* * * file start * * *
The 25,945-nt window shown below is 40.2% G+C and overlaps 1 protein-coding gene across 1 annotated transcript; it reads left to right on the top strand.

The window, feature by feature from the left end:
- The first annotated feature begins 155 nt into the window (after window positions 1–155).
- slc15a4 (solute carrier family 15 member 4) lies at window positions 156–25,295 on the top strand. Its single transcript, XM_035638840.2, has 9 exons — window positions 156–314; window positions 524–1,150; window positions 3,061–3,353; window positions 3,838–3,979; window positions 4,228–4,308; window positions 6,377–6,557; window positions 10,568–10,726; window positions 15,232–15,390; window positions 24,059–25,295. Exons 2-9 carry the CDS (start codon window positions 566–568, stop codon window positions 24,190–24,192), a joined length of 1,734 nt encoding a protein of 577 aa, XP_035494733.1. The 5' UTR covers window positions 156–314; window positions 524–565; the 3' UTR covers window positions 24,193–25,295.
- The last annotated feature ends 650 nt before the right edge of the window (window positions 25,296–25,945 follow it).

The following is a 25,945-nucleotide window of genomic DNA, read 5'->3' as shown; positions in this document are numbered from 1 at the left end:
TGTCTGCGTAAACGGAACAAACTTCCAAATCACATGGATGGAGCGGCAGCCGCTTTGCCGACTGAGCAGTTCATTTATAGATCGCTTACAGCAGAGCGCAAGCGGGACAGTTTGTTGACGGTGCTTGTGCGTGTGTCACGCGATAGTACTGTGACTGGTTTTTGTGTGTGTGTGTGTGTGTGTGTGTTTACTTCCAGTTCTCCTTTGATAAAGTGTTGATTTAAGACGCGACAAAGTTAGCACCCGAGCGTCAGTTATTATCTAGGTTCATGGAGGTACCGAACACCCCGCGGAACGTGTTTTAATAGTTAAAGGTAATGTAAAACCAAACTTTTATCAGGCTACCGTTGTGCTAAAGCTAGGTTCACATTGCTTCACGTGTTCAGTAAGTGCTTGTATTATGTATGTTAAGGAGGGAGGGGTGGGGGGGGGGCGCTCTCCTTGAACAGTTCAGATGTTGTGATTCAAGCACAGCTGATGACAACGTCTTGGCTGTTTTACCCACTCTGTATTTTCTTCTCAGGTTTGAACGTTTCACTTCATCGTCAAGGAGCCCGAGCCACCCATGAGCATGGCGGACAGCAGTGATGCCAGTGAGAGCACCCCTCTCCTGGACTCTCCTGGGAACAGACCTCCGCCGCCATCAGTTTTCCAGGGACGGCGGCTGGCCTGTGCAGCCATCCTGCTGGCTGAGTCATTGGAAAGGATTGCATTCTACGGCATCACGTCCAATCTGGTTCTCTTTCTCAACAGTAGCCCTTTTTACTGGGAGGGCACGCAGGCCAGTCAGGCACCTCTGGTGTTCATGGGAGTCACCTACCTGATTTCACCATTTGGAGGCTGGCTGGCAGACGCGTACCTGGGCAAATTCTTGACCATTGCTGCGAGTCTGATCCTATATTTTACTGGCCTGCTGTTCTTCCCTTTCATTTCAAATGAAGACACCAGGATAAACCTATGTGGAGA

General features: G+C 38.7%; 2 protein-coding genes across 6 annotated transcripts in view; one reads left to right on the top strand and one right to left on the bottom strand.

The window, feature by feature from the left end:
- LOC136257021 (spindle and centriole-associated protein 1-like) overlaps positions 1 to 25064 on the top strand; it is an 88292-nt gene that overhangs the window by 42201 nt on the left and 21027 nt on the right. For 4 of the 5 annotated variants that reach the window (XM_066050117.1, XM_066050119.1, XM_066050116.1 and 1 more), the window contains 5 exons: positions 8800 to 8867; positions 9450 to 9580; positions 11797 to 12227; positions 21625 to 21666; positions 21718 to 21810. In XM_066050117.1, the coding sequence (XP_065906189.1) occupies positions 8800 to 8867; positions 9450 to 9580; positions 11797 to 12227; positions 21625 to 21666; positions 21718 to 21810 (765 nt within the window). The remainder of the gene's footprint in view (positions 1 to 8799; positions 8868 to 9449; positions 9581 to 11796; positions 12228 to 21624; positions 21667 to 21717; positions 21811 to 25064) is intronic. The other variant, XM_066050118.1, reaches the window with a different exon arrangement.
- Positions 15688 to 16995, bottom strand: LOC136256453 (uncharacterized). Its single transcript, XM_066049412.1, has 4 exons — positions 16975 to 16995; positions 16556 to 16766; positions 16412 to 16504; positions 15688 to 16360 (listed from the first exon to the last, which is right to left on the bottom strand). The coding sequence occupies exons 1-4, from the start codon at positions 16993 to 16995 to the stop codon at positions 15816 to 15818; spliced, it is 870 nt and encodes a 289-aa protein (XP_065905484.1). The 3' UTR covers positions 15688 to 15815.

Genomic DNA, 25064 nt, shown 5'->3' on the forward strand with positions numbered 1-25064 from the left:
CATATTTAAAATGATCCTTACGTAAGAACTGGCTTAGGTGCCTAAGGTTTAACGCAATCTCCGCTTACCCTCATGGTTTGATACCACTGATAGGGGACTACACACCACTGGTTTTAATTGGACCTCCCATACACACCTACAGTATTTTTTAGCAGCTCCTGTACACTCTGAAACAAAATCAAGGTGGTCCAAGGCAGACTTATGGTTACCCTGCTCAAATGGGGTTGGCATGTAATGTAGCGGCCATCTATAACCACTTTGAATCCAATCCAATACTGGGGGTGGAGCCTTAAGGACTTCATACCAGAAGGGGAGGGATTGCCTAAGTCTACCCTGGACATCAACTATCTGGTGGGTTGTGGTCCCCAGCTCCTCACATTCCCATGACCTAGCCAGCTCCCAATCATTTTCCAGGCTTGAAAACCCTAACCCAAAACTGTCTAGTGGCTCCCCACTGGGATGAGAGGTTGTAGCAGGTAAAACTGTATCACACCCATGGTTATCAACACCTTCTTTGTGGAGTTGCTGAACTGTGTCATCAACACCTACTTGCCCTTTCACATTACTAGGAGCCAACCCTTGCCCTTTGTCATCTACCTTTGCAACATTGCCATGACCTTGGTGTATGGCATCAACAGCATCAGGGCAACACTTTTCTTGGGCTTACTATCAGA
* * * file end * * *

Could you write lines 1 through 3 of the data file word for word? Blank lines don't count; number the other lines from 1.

The 25,945-nt window shown below is 40.2% G+C and overlaps 1 protein-coding gene across 1 annotated transcript; it reads left to right on the top strand.

The window, feature by feature from the left end:
- The first annotated feature begins 155 nt into the window (after window positions 1–155).